Doctors graft pig heart to baboon host. Photo: Robert F Hoyt/NHLBI-NIH

While most of the hype is centered around biotech efforts that try to engineer human organs from scratch in the lab, a better idea might be to grow human-compatible organs in foreign hosts. Researchers at the National Heart, Lung and Blood Institute (NHLBI) of the National Institutes of Health genetically modified pig hearts with some human genes then grafted these to the abdomens of baboons. The baboon still kept their original hearts, while the pig heart would only sag by their abdomen. So, we’re not yet seeing a primate functioning with a pig heart, but that’s the next obvious step. What’s important is that the pig organ wasn’t rejected and if the researchers’ efforts fall through, hybrid organ transplants might become extremely common. People often call each other pigs. Might as well be one, in heart.

The researchers experimented with different degrees of genetic engineering, so they bred piglets with various genes. The priority was to ensure biocompatibility with baboon host, so most of these genes when activated prevented certain enzymes from being produced. Other gene alterations kept the blood from clotting – another common issue.  The most successful model, however, had the human thrombomodulin gene added to their genomes, whose expression prevents clotting.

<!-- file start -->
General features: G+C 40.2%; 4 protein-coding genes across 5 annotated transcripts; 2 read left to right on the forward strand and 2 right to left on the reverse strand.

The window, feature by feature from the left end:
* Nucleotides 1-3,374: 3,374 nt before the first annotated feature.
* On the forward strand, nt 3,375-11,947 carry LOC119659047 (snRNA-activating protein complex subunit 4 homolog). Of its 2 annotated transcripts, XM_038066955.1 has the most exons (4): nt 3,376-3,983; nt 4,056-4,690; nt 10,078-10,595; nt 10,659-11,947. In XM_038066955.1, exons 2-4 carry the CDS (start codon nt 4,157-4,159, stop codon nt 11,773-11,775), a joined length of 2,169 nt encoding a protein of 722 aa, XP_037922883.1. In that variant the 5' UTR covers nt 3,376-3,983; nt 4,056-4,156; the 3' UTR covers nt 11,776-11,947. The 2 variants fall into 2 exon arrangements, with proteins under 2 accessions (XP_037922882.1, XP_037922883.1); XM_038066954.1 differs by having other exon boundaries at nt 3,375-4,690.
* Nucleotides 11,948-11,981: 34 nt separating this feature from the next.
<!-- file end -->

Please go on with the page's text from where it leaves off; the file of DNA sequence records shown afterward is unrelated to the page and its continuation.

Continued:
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While the average survival of the other groups were 70 days, 21 days and 80 days, the thrombomodulin group survived an average of 200 days in the baboon abdomen. And three of the five grafts in the group were still alive at 200 to 500 days since their grafting, when the study was submitted for review. The paper was eventually published in The Journal of Thoracic and Cardiovascular Surgery.

Now that the researchers proved that there’s a reasonably stable configuration that doesn’t become rejected by the host, the researchers plan on taking a leap and transplanting the pig hearts into the baboon or some other primate host. The ultimate goal is to have these hybrid organs transplanted into human patients. There are thousands of people in need of heart transplants in the US alone, yet the demand is much higher than the supply. People are dying on the waiting list, and there many, many more if you consider liver, kidney and other organ transplants.